Causes of requirement change - A systematic literature review

Publication Type:
Conference Proceeding
Citation:
IET Seminar Digest, 2012, 2012 (1), pp. 22 - 31
Issue Date:
2012-09-03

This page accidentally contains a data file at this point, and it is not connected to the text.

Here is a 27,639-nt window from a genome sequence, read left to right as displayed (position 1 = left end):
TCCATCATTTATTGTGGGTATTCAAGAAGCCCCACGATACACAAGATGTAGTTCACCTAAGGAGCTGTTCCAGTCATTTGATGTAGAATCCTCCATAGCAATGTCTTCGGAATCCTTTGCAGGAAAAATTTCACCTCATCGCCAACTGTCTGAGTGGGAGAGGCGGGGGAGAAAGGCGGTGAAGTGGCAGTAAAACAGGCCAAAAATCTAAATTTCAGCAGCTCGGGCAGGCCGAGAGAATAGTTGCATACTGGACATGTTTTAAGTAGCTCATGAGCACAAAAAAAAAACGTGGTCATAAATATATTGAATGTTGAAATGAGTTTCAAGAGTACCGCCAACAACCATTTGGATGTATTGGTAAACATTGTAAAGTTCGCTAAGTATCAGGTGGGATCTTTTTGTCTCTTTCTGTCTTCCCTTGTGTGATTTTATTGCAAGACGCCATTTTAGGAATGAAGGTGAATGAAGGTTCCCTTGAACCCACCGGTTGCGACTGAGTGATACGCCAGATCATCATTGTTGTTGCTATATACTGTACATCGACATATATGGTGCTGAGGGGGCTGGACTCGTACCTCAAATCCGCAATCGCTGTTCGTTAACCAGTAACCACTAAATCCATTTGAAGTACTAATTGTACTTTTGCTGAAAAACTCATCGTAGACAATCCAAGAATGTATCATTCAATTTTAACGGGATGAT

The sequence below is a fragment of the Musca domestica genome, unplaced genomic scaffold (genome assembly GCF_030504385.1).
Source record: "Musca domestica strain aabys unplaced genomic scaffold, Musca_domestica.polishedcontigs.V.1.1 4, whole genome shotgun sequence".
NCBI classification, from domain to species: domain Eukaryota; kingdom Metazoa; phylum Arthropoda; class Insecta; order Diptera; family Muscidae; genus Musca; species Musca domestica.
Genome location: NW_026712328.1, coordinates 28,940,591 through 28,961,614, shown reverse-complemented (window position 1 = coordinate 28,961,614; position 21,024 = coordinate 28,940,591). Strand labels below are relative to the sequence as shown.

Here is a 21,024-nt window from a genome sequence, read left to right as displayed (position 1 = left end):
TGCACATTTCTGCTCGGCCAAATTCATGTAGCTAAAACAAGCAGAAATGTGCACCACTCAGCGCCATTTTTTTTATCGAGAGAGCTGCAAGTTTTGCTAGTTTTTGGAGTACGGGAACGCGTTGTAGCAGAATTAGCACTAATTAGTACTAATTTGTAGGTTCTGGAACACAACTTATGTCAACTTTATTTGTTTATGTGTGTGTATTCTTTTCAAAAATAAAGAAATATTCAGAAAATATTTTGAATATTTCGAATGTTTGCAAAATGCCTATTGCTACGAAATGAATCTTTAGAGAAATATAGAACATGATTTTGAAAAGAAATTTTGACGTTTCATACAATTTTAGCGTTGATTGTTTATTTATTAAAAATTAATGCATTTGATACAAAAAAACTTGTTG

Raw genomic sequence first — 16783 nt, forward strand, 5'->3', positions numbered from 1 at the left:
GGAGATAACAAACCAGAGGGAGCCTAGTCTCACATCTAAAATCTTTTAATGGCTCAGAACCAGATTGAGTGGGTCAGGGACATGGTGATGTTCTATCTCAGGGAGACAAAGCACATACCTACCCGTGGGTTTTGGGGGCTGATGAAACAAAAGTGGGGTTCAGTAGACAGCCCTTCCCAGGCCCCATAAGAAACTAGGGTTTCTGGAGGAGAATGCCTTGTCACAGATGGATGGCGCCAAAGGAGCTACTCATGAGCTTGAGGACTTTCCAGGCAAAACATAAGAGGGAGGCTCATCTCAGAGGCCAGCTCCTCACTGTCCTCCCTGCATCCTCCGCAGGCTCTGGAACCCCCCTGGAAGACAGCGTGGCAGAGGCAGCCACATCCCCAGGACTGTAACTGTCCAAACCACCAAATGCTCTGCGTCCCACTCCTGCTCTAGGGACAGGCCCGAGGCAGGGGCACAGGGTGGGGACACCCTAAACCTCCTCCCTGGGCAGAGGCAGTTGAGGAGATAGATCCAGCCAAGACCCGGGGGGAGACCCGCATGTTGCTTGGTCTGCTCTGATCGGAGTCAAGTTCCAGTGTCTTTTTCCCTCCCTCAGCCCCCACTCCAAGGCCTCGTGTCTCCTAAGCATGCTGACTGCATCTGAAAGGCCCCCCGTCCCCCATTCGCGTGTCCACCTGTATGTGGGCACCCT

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Context: Research shows that one of the main reasons of project failure is changing requirements. The success or failure of software projects largely depends upon how we respond to changing requirements. The knowledge about the causes of requirements change can improve our ability to make better decisions and manage changing requirements effectively. Objective: In this paper we present findings from an empirical study that was aimed at identifying the causes of requirement change and the frequency of these causes in different software development phases. Methods: We performed a systematic literature review and went through all the stages required by the process. Although our search strings yielded a large amount of papers but after careful filtration we were left with only five papers (six studies) which reported empirical knowledge about the causes of requirement change. Results: We have identified different causes and their frequency in software development phases. We have classified the extracted causes of requirements change into two major types i.e., essential and accidental causes. Conclusions: It is surprising to find little empirical evidence on the causes of requirements change as requirements change has been widely quoted as one of the major challenges faced by requirements engineers. With this small number of evidences, it is hard to generalize the research results. There is a need for further empirical research to identify and fully understand the causes of requirement change.
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